his spiritual mentor, Nizamuddin Auliya, that he chooses to appreciate
  some aspects of Hindu religion and customs in Nuh Sipihr. In fact,
  through an anecdote in Hasht-Bihisht, he preaches religious toleration by
  narrating a dialogue between a Muslim Haji going to Mecca and a
  Brahmin pilgrim going to Somnath. Amir Khusrau"s poetry offers a
  powerful metaphor for secular thinking and living.
      He wrote poetry in Persian as well as what he called Hindvi, a
  combination of local Bhojpuri and Persian, which later evolved into Hindi
  and Urdu. He composed songs and riddles in the more common spoken
  dialect of the time, called ‘Dehlavi Hindi’. Though he himself did not take
  these seriously, they appealed greatly to the common people. Jawaharlal
  Nehru in his book ‘Discovery of India’ has written, "Khusrau"s enduring
  fame in India rests on the riddles, quibbles and songs written by him."
      His contribution to the Hindi language and Hindi poetry is
  acknowledged by the critics of even today. The language he used later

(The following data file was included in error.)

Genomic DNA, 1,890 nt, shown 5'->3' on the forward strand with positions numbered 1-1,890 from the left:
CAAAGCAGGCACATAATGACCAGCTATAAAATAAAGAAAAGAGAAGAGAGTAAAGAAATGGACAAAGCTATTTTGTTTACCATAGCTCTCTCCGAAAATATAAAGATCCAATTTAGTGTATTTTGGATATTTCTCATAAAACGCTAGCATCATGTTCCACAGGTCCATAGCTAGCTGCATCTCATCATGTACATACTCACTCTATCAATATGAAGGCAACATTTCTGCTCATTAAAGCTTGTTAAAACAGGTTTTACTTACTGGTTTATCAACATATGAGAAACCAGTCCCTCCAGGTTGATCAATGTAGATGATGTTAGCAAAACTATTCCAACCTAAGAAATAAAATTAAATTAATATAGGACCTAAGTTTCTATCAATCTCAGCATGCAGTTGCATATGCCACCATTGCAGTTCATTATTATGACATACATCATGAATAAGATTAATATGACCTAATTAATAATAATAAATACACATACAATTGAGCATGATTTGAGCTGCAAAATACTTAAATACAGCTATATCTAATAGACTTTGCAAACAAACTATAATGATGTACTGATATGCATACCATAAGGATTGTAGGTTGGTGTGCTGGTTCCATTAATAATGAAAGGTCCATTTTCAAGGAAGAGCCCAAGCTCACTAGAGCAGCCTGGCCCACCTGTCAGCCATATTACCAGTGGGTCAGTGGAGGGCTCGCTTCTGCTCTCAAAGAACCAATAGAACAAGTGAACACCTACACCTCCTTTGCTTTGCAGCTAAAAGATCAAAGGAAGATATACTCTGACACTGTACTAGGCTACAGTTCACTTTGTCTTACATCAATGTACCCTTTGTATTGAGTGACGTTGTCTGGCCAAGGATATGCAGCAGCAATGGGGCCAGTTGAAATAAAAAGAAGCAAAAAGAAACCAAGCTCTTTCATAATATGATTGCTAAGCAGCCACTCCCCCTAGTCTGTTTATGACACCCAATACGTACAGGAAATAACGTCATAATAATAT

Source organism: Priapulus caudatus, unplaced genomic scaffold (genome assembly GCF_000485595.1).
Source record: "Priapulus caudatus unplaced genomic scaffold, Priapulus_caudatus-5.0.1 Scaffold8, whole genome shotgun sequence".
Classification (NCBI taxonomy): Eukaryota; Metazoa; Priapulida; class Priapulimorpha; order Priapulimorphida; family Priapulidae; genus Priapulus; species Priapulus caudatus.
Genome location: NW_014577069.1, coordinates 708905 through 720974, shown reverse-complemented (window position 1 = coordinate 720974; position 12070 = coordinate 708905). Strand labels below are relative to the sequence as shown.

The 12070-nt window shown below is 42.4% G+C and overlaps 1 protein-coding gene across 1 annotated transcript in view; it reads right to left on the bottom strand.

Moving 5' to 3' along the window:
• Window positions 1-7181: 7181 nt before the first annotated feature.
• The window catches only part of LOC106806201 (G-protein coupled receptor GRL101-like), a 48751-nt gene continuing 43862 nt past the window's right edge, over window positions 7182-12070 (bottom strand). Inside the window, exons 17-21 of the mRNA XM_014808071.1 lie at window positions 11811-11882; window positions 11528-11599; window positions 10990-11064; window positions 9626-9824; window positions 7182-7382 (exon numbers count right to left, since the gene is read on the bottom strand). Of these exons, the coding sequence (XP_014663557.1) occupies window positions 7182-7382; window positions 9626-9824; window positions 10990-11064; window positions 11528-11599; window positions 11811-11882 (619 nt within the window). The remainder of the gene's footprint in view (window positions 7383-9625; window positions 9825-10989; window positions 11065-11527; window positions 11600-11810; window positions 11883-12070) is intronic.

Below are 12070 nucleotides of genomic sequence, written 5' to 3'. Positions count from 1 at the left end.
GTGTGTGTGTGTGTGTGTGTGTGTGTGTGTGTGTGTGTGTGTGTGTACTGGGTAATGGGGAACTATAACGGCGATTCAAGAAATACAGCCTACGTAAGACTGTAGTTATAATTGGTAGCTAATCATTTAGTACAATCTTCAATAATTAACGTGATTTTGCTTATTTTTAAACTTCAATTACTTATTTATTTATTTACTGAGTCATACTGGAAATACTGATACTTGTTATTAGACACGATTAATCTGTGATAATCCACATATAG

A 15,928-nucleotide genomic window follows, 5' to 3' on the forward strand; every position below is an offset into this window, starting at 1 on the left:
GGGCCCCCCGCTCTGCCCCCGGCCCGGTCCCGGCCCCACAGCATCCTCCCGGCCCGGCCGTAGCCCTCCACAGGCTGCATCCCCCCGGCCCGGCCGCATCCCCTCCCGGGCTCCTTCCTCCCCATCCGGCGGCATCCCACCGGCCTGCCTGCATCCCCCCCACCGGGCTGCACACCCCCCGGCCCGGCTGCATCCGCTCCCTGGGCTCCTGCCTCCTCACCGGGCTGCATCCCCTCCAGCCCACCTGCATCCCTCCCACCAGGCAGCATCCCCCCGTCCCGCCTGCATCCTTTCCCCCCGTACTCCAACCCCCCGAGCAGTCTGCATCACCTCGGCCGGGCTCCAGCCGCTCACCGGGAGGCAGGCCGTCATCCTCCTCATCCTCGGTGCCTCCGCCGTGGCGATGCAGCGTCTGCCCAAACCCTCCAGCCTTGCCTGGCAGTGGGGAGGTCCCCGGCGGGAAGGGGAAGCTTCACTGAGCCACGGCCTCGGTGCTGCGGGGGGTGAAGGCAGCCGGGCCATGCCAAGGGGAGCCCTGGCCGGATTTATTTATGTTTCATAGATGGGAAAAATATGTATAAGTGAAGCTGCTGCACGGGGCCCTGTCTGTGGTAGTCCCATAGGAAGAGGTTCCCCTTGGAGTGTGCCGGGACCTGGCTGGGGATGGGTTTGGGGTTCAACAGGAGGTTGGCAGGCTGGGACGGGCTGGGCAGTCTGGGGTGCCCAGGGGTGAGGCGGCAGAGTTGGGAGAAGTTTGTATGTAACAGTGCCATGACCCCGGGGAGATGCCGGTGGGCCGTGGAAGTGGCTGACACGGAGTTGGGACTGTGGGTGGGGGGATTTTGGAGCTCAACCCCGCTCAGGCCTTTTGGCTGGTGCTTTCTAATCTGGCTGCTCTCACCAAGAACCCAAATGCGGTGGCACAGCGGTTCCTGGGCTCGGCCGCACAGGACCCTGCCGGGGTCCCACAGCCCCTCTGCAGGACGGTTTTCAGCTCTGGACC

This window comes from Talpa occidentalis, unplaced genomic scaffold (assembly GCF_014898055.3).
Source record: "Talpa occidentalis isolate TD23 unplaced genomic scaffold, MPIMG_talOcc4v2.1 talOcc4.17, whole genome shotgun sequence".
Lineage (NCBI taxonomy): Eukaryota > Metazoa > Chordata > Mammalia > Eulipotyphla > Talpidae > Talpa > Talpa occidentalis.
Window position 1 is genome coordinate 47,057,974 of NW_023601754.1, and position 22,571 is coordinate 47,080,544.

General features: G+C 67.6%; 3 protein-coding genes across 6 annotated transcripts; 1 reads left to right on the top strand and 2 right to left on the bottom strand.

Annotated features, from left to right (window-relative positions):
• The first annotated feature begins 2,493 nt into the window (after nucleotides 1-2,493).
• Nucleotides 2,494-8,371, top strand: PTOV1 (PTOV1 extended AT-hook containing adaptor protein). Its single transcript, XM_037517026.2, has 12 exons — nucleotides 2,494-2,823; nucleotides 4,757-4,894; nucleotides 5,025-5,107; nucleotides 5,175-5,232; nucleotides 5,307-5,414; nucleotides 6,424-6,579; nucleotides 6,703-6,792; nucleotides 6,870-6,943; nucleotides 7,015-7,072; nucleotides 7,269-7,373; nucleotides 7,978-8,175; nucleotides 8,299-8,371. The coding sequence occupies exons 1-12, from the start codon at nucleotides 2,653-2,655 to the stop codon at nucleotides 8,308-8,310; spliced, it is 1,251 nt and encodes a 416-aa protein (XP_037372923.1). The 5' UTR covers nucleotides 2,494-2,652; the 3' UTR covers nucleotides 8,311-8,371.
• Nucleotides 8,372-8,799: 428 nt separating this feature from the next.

developed into Hindustani. Many of his poems are used till today in
  Hindustani Classical music as bandishes and as ghazals by Ghazal singers.
      His deep and growing attachment with Nizamudddin Auliya took him
  away from more worldly ambitions and he turned more and more to
  spiritual seeking and ecstasy. When Nizammudin Auliya passed away
  Khusrau tore his clothes and blackened his face and went to his master"s
  grave. In a few months" time, in 1325 AD, Khusrau too passed away and
  was buried near that grave as desired by the master. These graves are a
  place of pilgrimage for both Hindus and Muslims to the present day.
Mobility and Cultural Mixing
Initiation of World’s Most Significant Migratory Pattern Brutal Mongol
attacks on cities and towns across southern Eurasia initiated centuries of
migration into India. Warriors, scholars, mystics, merchants, artists, artisans,
peasants and workers followed ancient trade routes and new opportunities
that opened up in the new domains      of Indian sultans. Migrants poured down